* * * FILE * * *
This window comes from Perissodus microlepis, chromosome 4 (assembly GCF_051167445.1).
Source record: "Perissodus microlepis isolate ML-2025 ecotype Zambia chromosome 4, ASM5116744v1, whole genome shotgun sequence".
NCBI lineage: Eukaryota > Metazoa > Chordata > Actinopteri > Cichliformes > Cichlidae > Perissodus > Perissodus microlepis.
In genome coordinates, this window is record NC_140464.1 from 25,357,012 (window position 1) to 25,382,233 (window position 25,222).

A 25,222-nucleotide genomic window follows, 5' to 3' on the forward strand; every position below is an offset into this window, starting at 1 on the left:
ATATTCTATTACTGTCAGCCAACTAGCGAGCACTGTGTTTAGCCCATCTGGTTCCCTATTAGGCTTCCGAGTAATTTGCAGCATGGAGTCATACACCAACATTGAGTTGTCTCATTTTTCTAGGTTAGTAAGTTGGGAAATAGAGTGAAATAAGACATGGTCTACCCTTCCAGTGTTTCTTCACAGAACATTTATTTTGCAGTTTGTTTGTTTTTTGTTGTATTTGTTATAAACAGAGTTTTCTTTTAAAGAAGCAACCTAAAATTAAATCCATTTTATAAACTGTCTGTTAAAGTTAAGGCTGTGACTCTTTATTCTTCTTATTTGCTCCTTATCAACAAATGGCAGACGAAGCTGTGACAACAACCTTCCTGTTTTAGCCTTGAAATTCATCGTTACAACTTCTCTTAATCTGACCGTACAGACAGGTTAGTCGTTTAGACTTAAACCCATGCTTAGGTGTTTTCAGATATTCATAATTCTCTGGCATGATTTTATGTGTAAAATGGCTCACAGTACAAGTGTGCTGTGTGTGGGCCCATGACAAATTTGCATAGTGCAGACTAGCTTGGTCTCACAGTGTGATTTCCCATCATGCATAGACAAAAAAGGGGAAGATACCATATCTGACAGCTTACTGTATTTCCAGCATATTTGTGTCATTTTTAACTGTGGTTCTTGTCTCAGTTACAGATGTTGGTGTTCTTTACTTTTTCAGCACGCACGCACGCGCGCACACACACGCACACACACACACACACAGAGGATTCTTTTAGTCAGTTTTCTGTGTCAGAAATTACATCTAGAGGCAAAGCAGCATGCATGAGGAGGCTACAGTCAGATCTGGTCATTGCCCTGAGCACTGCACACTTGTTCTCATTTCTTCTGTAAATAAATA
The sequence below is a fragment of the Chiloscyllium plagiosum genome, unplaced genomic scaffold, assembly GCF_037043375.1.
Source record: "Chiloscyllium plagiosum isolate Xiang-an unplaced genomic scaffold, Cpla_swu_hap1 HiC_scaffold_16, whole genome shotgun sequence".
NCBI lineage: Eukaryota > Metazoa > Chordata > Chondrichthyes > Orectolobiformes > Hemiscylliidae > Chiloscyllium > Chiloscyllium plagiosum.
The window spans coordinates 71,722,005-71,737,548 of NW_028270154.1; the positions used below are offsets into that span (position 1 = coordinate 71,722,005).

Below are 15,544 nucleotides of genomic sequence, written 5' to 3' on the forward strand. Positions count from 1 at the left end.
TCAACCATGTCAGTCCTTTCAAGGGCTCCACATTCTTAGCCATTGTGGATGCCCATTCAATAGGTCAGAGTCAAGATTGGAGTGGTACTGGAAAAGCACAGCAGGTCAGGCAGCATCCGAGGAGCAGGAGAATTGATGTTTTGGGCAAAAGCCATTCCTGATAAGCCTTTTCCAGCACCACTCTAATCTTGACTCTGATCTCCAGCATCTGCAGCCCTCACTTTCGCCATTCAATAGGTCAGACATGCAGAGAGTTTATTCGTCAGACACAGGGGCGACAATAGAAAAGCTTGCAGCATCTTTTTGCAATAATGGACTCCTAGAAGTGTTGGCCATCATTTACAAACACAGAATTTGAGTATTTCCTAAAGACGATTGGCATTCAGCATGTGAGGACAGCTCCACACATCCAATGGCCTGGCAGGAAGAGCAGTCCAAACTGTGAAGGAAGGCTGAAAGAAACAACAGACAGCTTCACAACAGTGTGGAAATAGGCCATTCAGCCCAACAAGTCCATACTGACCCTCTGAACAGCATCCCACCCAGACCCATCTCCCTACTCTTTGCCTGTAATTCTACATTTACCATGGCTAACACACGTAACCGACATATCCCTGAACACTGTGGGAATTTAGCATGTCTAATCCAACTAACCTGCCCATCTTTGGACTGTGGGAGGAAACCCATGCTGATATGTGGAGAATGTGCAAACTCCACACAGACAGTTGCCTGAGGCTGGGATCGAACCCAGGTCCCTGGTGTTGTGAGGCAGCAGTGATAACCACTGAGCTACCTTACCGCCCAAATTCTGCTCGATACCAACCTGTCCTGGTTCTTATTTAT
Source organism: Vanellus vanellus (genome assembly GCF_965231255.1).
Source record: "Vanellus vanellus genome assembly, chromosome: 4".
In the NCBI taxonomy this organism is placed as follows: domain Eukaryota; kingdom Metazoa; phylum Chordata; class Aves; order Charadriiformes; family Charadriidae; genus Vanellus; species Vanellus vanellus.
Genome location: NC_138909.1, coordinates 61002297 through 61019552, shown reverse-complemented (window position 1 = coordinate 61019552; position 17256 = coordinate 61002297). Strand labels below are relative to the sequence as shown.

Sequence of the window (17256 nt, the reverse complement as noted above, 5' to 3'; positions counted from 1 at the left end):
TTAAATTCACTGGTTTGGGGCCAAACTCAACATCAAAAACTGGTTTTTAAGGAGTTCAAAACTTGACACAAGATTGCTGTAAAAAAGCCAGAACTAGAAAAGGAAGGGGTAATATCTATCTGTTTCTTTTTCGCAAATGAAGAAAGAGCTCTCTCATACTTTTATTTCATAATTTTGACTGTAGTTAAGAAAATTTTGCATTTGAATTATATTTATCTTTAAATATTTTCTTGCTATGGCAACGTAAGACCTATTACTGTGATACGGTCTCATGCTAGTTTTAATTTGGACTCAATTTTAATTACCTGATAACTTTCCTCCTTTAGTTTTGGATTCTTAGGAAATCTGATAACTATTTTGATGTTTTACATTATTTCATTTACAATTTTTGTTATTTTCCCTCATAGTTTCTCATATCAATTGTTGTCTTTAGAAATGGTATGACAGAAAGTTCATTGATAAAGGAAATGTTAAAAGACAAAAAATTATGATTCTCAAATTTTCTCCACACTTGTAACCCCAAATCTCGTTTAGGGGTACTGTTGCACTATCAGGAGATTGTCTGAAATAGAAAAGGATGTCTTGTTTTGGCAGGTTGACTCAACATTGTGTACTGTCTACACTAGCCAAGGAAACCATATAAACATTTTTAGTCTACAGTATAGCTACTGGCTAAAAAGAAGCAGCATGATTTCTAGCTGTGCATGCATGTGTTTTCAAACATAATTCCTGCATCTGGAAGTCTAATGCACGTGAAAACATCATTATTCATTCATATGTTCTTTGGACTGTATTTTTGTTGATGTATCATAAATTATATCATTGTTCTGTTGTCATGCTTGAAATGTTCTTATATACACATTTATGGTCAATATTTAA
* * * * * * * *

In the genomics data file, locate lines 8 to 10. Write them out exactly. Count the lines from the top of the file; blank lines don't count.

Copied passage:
Source record: "Chiloscyllium plagiosum isolate Xiang-an unplaced genomic scaffold, Cpla_swu_hap1 HiC_scaffold_16, whole genome shotgun sequence".
NCBI lineage: Eukaryota > Metazoa > Chordata > Chondrichthyes > Orectolobiformes > Hemiscylliidae > Chiloscyllium > Chiloscyllium plagiosum.
The window spans coordinates 71,722,005-71,737,548 of NW_028270154.1; the positions used below are offsets into that span (position 1 = coordinate 71,722,005).